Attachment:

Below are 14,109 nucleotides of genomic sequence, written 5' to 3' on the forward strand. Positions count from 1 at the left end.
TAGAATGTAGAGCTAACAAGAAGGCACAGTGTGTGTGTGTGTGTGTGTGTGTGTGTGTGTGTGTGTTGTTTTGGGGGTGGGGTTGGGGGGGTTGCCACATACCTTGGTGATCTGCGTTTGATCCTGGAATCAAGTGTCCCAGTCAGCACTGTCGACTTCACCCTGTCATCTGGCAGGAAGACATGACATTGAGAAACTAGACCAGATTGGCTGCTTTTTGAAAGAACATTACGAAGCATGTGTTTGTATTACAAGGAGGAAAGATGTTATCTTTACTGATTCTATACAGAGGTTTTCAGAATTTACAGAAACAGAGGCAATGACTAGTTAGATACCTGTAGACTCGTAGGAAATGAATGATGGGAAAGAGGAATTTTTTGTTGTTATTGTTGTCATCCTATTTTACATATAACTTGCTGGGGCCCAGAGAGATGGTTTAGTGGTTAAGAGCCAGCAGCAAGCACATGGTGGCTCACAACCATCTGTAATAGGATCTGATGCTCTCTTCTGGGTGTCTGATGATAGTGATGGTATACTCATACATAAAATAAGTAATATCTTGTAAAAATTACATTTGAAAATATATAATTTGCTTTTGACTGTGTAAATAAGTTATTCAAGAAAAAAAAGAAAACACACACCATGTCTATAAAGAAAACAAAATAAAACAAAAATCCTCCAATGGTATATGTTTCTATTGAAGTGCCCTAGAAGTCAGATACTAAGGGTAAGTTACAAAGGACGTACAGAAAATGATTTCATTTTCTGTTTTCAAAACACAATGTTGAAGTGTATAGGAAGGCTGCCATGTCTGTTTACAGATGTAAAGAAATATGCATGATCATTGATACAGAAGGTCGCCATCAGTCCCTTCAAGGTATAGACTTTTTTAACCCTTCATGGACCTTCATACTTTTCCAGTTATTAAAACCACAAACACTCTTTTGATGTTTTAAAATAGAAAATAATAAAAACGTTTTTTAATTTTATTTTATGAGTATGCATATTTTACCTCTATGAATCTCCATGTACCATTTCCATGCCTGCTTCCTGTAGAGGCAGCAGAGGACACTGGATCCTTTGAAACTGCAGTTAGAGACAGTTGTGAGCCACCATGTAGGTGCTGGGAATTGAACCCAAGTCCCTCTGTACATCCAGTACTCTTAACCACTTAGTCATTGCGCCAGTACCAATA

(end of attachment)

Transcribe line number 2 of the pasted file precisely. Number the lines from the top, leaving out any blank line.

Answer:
TAGAATGTAGAGCTAACAAGAAGGCACAGTGTGTGTGTGTGTGTGTGTGTGTGTGTGTGTGTGTGTTGTTTTGGGGGTGGGGTTGGGGGGGTTGCCACATACCTTGGTGATCTGCGTTTGATCCTGGAATCAAGTGTCCCAGTCAGCACTGTCGACTTCACCCTGTCATCTGGCAGGAAGACATGACATTGAGAAACTAGACCAGATTGGCTGCTTTTTGAAAGAACATTACGAAGCATGTGTTTGTATTACAAGGAGGAAAGATGTTATCTTTACTGATTCTATACAGAGGTTTTCAGAATTTACAGAAACAGAGGCAATGACTAGTTAGATACCTGTAGACTCGTAGGAAATGAATGATGGGAAAGAGGAATTTTTTGTTGTTATTGTTGTCATCCTATTTTACATATAACTTGCTGGGGCCCAGAGAGATGGTTTAGTGGTTAAGAGCCAGCAGCAAGCACATGGTGGCTCACAACCATCTGTAATAGGATCTGATGCTCTCTTCTGGGTGTCTGATGATAGTGATGGTATACTCATACATAAAATAAGTAATATCTTGTAAAAATTACATTTGAAAATATATAATTTGCTTTTGACTGTGTAAATAAGTTATTCAAGAAAAAAAAGAAAACACACACCATGTCTATAAAGAAAACAAAATAAAACAAAAATCCTCCAATGGTATATGTTTCTATTGAAGTGCCCTAGAAGTCAGATACTAAGGGTAAGTTACAAAGGACGTACAGAAAATGATTTCATTTTCTGTTTTCAAAACACAATGTTGAAGTGTATAGGAAGGCTGCCATGTCTGTTTACAGATGTAAAGAAATATGCATGATCATTGATACAGAAGGTCGCCATCAGTCCCTTCAAGGTATAGACTTTTTTAACCCTTCATGGACCTTCATACTTTTCCAGTTATTAAAACCACAAACACTCTTTTGATGTTTTAAAATAGAAAATAATAAAAACGTTTTTTAATTTTATTTTATGAGTATGCATATTTTACCTCTATGAATCTCCATGTACCATTTCCATGCCTGCTTCCTGTAGAGGCAGCAGAGGACACTGGATCCTTTGAAACTGCAGTTAGAGACAGTTGTGAGCCACCATGTAGGTGCTGGGAATTGAACCCAAGTCCCTCTGTACATCCAGTACTCTTAACCACTTAGTCATTGCGCCAGTACCAATA